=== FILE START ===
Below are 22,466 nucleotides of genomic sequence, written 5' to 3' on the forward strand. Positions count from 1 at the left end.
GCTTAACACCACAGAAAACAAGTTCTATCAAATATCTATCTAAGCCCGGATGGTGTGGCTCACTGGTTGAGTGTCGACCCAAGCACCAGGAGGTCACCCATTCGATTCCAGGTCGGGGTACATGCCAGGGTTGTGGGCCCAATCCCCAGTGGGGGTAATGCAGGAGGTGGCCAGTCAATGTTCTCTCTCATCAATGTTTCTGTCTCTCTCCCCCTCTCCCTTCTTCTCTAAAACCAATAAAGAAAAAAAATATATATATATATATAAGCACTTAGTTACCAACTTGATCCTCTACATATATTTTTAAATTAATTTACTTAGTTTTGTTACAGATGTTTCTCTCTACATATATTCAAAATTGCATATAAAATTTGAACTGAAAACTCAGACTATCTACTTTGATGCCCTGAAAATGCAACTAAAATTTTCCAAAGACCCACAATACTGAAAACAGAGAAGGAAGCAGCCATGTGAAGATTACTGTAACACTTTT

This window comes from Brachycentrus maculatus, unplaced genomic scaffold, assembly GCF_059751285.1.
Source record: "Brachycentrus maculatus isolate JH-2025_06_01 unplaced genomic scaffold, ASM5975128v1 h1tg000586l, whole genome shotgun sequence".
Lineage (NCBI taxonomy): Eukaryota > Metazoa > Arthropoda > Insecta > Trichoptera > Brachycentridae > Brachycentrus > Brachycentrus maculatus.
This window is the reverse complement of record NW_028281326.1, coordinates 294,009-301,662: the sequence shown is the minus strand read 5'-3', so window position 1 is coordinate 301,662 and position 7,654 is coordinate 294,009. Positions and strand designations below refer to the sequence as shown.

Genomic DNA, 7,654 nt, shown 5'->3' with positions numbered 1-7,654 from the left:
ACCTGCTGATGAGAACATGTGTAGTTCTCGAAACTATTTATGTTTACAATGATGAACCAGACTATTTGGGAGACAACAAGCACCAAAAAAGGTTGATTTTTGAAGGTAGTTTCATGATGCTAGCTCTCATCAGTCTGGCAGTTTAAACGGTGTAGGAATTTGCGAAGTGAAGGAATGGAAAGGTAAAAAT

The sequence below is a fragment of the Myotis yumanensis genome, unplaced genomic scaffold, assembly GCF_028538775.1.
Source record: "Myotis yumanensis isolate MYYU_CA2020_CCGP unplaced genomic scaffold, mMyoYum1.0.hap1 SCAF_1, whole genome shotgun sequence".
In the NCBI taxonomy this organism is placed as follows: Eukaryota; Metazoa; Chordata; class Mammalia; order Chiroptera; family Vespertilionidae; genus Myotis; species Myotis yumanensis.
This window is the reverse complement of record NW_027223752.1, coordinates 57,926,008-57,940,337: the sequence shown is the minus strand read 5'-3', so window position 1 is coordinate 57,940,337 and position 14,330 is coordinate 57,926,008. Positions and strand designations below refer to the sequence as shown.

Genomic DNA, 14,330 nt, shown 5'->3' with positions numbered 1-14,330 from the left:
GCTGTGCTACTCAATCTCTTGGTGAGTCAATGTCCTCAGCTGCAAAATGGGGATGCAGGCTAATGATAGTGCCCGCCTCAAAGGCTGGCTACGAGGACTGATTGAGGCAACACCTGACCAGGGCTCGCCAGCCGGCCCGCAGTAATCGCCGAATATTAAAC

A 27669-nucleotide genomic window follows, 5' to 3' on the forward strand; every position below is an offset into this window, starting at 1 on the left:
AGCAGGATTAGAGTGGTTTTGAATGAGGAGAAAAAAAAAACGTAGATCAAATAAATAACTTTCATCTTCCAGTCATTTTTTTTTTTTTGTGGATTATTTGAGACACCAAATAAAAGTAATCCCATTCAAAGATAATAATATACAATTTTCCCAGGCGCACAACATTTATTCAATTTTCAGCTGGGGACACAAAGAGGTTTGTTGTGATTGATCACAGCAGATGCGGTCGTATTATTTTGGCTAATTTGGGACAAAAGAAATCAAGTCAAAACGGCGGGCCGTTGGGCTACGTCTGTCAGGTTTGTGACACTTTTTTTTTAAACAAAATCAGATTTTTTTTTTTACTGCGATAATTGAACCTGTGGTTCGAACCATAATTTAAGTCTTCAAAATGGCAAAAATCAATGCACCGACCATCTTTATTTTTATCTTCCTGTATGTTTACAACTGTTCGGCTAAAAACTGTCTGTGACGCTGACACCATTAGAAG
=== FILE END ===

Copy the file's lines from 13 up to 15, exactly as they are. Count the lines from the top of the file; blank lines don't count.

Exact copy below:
Genomic DNA, 14,330 nt, shown 5'->3' with positions numbered 1-14,330 from the left:
GCTGTGCTACTCAATCTCTTGGTGAGTCAATGTCCTCAGCTGCAAAATGGGGATGCAGGCTAATGATAGTGCCCGCCTCAAAGGCTGGCTACGAGGACTGATTGAGGCAACACCTGACCAGGGCTCGCCAGCCGGCCCGCAGTAATCGCCGAATATTAAAC

A 27669-nucleotide genomic window follows, 5' to 3' on the forward strand; every position below is an offset into this window, starting at 1 on the left: